MDG 2014 Report: Assessing progress in Africa toward the Millennium Development Goals Analysis of the Common African Position on the post-2015 Development Agenda

Accelerated progress in Africa towards the Millennium Development Goals despite daunting initial conditions Performance on the Millennium Development Goals (MDGs) has varied by country and region; some regions are closer to meeting the targets, while others such as Africa are not as close. But Africa has accelerated progress on the MDGs despite unfavourable initial conditions, being the region with the lowest starting point. Thirty-four out of 54 countries that are classified as Least Developed Countries (LDCs) are in the African region, representing a disproportionate share of low-income countries (LICs). It is therefore inappropriate to assess the continent’s performance on the same basis as the more advanced regions; when assessments take into account the initial conditions of the continent, it emerges that the pace of progress on the MDGs in Africa has accelerated since 2003. Indeed, an assessment of performance based on effort reveals that eight of the top ten best performers (i.e. those experiencing the most rapid acceleration) are in Southern, East, Central and West Africa. Burkina Faso ranked the highest in MDG acceleration. Furthermore, progress was more rapid in LDCs than in non-LDCs. Poverty rates declining at an accelerated rate Africa’s poverty rates have continued to decline, despite the adverse effects of the recent food, fuel, financial and Eurozone crises. The proportion of people living on less than US$1.25 a day, in Southern, East, Central and West Africa as a group decreased from 56.5 percent in 1990 to 48.5 percent in 2010. However, this figure is approximately 20.25 percentage points off the 2015 target compared to 4.1 for South Asia. On annual average, there has been an acceleration in the rate of poverty reduction; poverty declined faster over the 2005-08 period than over 1990-2005. The positive trend in poverty reduction is attributable to rapid growth rates in the last decade, an improved governance environment and the implementation of social protection programmes in some countries. The impact of growth on poverty in Africa is likely to improve if the continent pursues a policy of adding value to its agricultural commodities and natural resources, thereby creating a value chain of livelihoods and decent employment opportunities for the majority of its citizens. Job creation: not growing fast enough to absorb youth In spite of resounding progress on employment generation, the unemployment rate still remains high in Africa. It is markedly high in North Africa, especially among youth. Approximately 27.2 percent of young people in the labour force were without work in 2013 compared to 26.6 percent in 2012. Working poverty: declining but vulnerable employment remains very high The proportion of workers earning less than $1.25 a day declined in Africa, with the greatest gains occurring in North Africa. In Southern, East, Central and West Africa, the working poor as a proportion of total workers declined from 55.8 to 39.2 percent during the 2000-2013 period. Working poverty declined from 6.9 to around 3.0 percent in North Africa during the same period. Subregional disparities reflect the high level of informality and vulnerable jobs in Southern, East, Central and West Africa compared to North Africa. Indeed, the proportion of workers in vulnerable employment in North Africa was 35 percent in 2013 compared to 77.6 percent for Southern, East, Central and West Africa as a group. Women are more likely to be engaged in vulnerable jobs. In 2013, around 85 percent of women versus 70.5 percent of men were employed in vulnerable jobs in Southern, East, Central and West Africa as a group. growing at a declining rate Labour productivity growth declined in Africa, mirroring a global trend; between 2012 and 2013, it fell from 1.9 to 1.6 percent in Southern, East, Central and West Africa as a group, and from 3.3 to 0.28 percent in North Africa. Income inequality declining in Africa, but the level remains high The level of income inequality in Africa is second only to Latin America. However, in the former, the inequality landscape is changing rapidly. Between the periods of 1990-1999 and 2000-2009, Africa experienced the highest decline in income inequality (4.3 percent) followed by Asia (3.1 percent). In contrast, inequality worsened in Latin America and the Caribbean, and Europe. The high level of inequality in Africa, however, masks subregional variations. Southern Africa (Gini index, 48.5) and Central Africa (Gini index, 45.0) are the most unequal, and North Africa (Gini index, 37.4) and East Africa (Gini index, 41.0) remain the least unequal. Inequality constitutes an impediment to the continent’s efforts to reduce poverty. Addressing this challenge is therefore critical to achieving MDG 1. Droughts and unfavourable climate hampering efforts to fight hunger in Africa Climate change (manifested by drought, especially in the Horn of Africa and the Sahel, and erosion in Swaziland) and conflicts (e.g. in the Central African Republic and Côte d’Ivoire) have undermined efforts to reduce hunger in Africa. Progress is mixed among African countries, with some countries making remarkable improvements; however, overall, the continent is off-track with respect to the hunger target. Malnourishment remains a recurring challenge Progress in halving the proportion of undernourished people has been slow in all developing regions with an average reduction of 36.5 percent for all developing regions and 22.3 percent for Africa between 1990 and 2013. Contributing to this trend are social inequality and the low nutritional, educational and social status of women. Furthermore, in recent years, recurrent crises in the Sahel, arising from a combination of sporadic rainfall, locust infestation, crop shortages, and high and volatile food prices are constraints to food and nutrition security. Halving prevalence of underweight children under five years of age is still a challenge Africa still lags behind most other developing regions in achieving the target on underweight children. Africa excluding North Africa managed to reduce the prevalence of underweight children under five years of age by only 14.3 percent between 1990 and 2012. Performance at the country level shows wide disparities with some countries having achieved the target, while many others made only marginal progress. Wide disparities also exist among children from rich and poor households, as well as between those from rural and urban areas. Most countries on track to meet the primary enrolment target: low completion and low quality of education remain a challenge The continent is on track to meet the primary school enrolment target. Twenty-five countries have achieved net enrolment ratios of 80 percent or above, and only 11 have enrolment rates below 75 percent. These achievements have been made possible through measures that strengthen educational infrastructure, increase participation and improve retention (e.g. school feeding programmes, cash transfers). These efforts have translated into a rapid increase in primary enrolment in recent years in a number of countries. For instance, primary enrolment increased by about 40 percentage points (from 25.3 to 64.5 percent) in Burkina Faso and in Niger (from 24.3 to 65.7 percent) during the 1991-2012 period. Notwithstanding progress on enrolment, completions rates are relatively low: 28 percent of countries for which data are available have a completion rate below 60 percent. Almost 22 percent of the region’s primary age children are out of school, and a third of primary students drop out without acquiring the minimum basic competencies in reading and mathematics. The quality and the skills content of the educational system also calls for urgent attention. Strong gender parity in primary education and women’s representation in parliament increasing The ratio of girls to boys enrolled in primary school continues to improve in many African countries. Of the 49 African countries with data, 18 have achieved gender parity at the primary level of education. Parity figures, however, deteriorate at the secondary and tertiary levels. Thus, the transition of girls and boys between different levels of education requires urgent attention. Over the 1990-2011 period, women’s share of non-agricultural employment rose modestly from 35.3 to 39.6 percent. This performance, however, lags behind other developing regions. For instance, it is around 20.0 percentage points below East Asia and Latin America and the Caribbean. Africa is making more rapid progress in increasing the proportion of seats held by women in national parliament than are other regions. In 2012, only Latin America and developed regions surpassed its achievement. Between 2005 and 2012, Southern Asia and Africa (excluding North Africa) made the fastest progress. Limited economic opportunities for women and barriers to political participation continue to impede progress in meeting this target. Good progress in reducing child mortality, but more effort needed on immunization coverage Notwithstanding steep declines in child mortality, Africa is off-track on this target, which reflects the dire initial health conditions on the continent. Continent-wide, the under-five mortality rate (U5MR) reduced from 177 deaths per 1,000 live births in 1990 to 98 deaths in 2012. This translates to 45 percent reduction against the target of the two-thirds reduction. The annual rate of progress has improved substantially since 2000: it rose from 1.4 percent (1990-2000) to 3.8 percent (2000- 2012). There has also been progress in reducing infant mortality rates (IMRs) in Africa; it fell from 90 deaths per 1,000 live births in 1990 to 54 deaths per 1,000 live births in 2014, a 39 percent decline on average for the continent as a whole (UNICEF, 2013). Globally, progress on reducing neonatal deaths (i.e. children who die within four weeks of birth) has been much slower than infant and under-five mortality. Neonatal deaths are particularly high in the Southern, Central, East and West Africa subregions, which account for 38 percent of global neonatal deaths. Substantial improvement is needed in immunization coverage (Lancet, 2014a). Good progress on maternal mortality, but insufficient to meet the target Significant progress has been made in reducing maternal mortality in Africa. Africa has reduced its maternal mortality ratio from 870 deaths per 100,000 live births in 1990 to 460 in 2013, a 47 percent reduction between 1990 and 2013 and 2.7 percent average annual percentage change between 1990 and 2013. Despite these achievements, meeting MDG 5 remains unlikely. Limited access to contraceptives, skilled birth attendants and antenatal care as well as high adolescent birth rates have contributed to the high maternal mortality ratio (MMRs) in Africa. Many countries are tackling this challenge. For instance, Ethiopia’s community health extension programme has succeeded in bringing services closer to the people, particularly rural dwellers who historically have had difficulty in accessing health services. A reversal in the rising trend in HIV and AIDS The rising incidence and prevalence of HIV/AIDS among adults has been reversed in Africa due to strong political will, focused interventions and increased access to antiretroviral therapy (ART). Between 2010 and 2011, the proportion of the population with advanced HIV infection with access to antiretroviral drugs increased from 48 to 56 percent in Southern, East, Central and West Africa. The HIV/AIDS incidence rate declined from 0.85 to 0.32 over the 1995–2012 period, while the prevalence rate fell from 5.8 to 4.7 percent during the 2000–2012 period. However, the number of people living with HIV/AIDS in Southern East, Central and West Africa is 25 million, that is, four times larger than it was in 1990 at 5.7 million. Malaria incidence, prevalence and deaths on the decline Expanded malaria treatment regimens in Africa have helped to reduce the incidence, prevalence and death rates associated with malaria. Incidence and death rates fell by an average of 31 percent and 49 percent, respectively, in Southern, East, Central and West Africa as a group. The use of preventive therapies, vector control interventions, diagnostic testing, artemisinin-based combination therapies (ACTs) and strong malaria surveillance have been critical to success. These gains notwithstanding, Africa’s malaria burden is high, and children under five years of age suffer disproportionately: in 2012 alone, 90 percent of the estimated 627,000 malaria deaths worldwide occurred in Southern, East, Central and West Africa, and 77 percent were among children below the age of five. High HIV/AIDS prevalence rates hampering tuberculosis intervention efforts Progress in reducing TB incidence and prevalence rates has been slow due to high HIV/AIDS prevalence rates. Nevertheless TB-related deaths are on the decline, falling by 23 percent between 1990 and 2011. On the other hand, lack of access to effective treatment has resulted in an increase in the number of multidrug-resistant TB cases. Environmental degradation, a mixed story Carbon dioxide emissions in Africa are relatively low by global standards and declining. However, high levels of emissions in a few countries raise concerns about future trends. In contrast to CO2 emissions, the use of ODS has consistently declined between 2000 and 2011. More than half of the African countries achieved a reduction of more than 50 percent. Most African countries registered improvements in the proportion of protected terrestrial and marine areas in the 1990-2012 period. By 2012, a total of 32 countries had reached the target of at least 10 percent of the protected territorial and marine areas, compared to 19 countries in 1990. Access to safe drinking water improving, but sanitation still a challenge By 2012, 69 percent of the African population used an improved drinking water source. Performance on the sanitation indicator is poor. In 2012, 45 percent of the population in Southern, East, Central and West Africa used either shared or unimproved sanitation facilities, and 25 percent practised open defecation. Overall, most of the countries registered improvements to varying degrees in access to improved sanitation facilities during the 1990-2011 period. Only Djibouti, Nigeria, Sudan and Togo registered regressions. DAC ODA to Africa on the decline Official Development Assistance (ODA) from the Development Assistance Committee countries to Africa declined by 5 percent between 2011 and 2012, confirming predictions that the global economic crisis would eventually impact on aid to Africa. Landlocked and Small Island Developing States (SIDS) have also been impacted by the decline. Between 2010 and 2011, four of the six African SIDS experienced reductions in ODA as a percentage of their gross national income (GNI) of over 25 percent between 2011 and 2012. In the absence of alternative financing, the overall decline in the volume of ODA is detrimental to both social and economic development in Africa, especially for LICs. Improving access to developed countries markets Overall, the average tariffs charged by developed nations on primary production are now significantly lower than in the early 2000s, and agricultural subsidies in Organisation for Economic Co-operation and Development (OECD) countries have been declining since 2000, with notable reductions of 50 percent in Turkey and Mexico, and 40 percent in Switzerland, Iceland and the European Union (between 2000 and 2011). Rising deficits: a possible threat to debt sustainability The total external debt stock in Southern, East, Central and West Africa rose by an annual average of 11 percent during the 2006-2011 period. Fourteen of the 33 African heavily indebted poor countries (HIPC) are facing moderate risk of debt distress, while seven are at high risk of debt distress. African countries must pre-empt debt sustainability challenges. Mobile telephony: creating financial inclusion and economic opportunities There has been a spectacular growth in mobile subscriptions in Africa by more than 2,500 percent between 2000 and 2012. As of 2012, 74 out of every 100 inhabitants on the continent had a mobile phone. Gabon has been an exceptional performer, with a 187 percent penetration rate as of 2012. Innovations in the use of mobile telephones (e.g. M-Pesa in Kenya, EcoCash in Zimbabwe, and Tigo Pesa in the United Republic of Tanzania) have facilitated financial inclusion by promoting savings and financial transactions among the unbanked. Mobile money transfers, mobile agricultural insurance and mobile agricultural extension services are a few examples of the economic benefits of mobile phones. High costs, a barrier to Internet penetration High Internet costs are impeding access in Africa. As of 2012, Africa’s average penetration stood at approximately 14 per 100 inhabitants. High costs remain the main barrier to improved Internet use in Africa. It is estimated that Africa, particularly East, Central and West Africa, have the highest Internet prices in the world. The Common African Position: a unified voice on the post-2015 Development Agenda In January 2014, Heads of State and Government of the African Union adopted the Common African Position (CAP) to inform Africa’s negotiations on the post-2015 Development Agenda. The CAP’s overarching goal is to eradicate poverty by making growth inclusive and people-centred, enhancing Africans productive capacities to sustainably manage and leverage their natural resources in an environment of peace and security. The CAP underlines the African development priorities that should underpin the global development agenda. To this end, the CAP is anchored by the following six pillars: Structural Economic Transformation and Inclusive Growth; Science, Technology and Innovation; People-centred Development; Environmental Sustainability, Natural Resource Management and Disaster Risk Management; Peace and Security; and Finance and Partnerships.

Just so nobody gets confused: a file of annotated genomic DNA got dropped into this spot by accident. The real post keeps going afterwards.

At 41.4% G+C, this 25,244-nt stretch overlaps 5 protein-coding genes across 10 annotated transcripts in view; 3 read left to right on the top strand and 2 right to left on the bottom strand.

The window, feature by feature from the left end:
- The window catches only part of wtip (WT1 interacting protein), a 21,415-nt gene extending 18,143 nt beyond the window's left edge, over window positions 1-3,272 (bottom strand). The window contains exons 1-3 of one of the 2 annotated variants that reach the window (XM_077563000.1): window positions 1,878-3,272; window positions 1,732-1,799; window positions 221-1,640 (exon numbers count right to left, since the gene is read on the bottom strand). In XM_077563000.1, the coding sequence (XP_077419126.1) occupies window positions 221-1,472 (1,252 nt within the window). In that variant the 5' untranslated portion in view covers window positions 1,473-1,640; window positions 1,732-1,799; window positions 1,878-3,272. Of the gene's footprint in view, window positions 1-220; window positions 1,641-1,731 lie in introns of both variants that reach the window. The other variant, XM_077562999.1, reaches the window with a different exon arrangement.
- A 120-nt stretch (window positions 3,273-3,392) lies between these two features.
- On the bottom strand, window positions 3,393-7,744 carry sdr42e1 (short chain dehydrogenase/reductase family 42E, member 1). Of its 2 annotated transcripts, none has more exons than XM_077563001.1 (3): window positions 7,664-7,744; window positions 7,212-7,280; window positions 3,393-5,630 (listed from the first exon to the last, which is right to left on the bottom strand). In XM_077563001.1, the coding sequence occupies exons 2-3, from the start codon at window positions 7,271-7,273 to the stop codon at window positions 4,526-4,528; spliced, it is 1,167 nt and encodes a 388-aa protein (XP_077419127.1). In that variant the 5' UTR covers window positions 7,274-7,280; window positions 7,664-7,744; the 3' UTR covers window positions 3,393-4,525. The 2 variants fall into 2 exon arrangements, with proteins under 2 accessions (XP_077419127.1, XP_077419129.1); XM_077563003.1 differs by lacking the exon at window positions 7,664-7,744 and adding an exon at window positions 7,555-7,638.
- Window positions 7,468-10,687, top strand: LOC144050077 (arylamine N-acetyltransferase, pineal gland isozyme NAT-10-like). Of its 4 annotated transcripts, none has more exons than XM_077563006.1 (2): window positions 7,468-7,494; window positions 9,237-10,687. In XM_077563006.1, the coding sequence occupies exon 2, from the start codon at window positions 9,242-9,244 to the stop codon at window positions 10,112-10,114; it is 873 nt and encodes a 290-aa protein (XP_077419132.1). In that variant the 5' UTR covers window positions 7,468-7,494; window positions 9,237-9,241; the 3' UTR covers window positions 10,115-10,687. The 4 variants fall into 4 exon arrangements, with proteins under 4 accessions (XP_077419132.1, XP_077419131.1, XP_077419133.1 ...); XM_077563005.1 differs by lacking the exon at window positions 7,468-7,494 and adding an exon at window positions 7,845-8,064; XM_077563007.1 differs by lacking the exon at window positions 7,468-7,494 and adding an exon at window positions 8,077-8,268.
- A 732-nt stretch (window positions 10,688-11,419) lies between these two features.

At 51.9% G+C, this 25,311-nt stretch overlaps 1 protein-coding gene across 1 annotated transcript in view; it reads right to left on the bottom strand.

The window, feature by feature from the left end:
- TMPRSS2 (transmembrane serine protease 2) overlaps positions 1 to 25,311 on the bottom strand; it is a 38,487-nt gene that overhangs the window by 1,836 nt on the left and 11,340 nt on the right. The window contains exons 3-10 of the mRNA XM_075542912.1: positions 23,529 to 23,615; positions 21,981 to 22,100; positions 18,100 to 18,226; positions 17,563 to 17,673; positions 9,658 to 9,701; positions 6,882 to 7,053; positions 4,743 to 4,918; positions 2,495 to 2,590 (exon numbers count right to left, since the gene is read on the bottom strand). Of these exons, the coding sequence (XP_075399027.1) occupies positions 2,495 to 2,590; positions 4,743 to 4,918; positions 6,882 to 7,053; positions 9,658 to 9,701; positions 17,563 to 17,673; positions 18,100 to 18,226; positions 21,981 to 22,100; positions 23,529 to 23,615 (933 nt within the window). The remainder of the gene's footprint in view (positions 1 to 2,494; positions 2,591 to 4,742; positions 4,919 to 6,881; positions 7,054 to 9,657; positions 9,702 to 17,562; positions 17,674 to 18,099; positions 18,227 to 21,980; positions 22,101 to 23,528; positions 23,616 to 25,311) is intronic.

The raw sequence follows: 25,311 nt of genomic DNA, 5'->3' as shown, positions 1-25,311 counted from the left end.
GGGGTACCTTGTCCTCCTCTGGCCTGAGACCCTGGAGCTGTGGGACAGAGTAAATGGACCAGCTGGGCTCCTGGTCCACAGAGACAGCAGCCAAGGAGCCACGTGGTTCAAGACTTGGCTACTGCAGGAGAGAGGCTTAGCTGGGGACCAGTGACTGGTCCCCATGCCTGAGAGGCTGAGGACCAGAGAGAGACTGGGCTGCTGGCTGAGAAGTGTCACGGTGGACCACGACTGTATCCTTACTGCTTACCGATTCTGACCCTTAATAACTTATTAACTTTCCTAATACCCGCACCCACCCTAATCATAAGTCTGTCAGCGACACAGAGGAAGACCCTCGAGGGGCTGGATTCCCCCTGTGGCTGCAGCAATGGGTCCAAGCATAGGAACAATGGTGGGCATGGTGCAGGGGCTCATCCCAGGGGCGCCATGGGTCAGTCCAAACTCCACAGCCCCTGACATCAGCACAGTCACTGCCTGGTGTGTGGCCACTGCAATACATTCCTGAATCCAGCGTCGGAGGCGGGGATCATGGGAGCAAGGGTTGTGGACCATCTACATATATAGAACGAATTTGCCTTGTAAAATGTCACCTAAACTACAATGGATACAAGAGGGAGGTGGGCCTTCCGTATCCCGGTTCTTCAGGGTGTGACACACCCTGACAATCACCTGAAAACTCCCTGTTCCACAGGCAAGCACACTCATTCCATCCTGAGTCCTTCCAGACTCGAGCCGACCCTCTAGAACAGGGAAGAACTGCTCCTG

Issue Date:
Jan 01 2014
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 Record created 2018-02-01, last modified 2018-02-02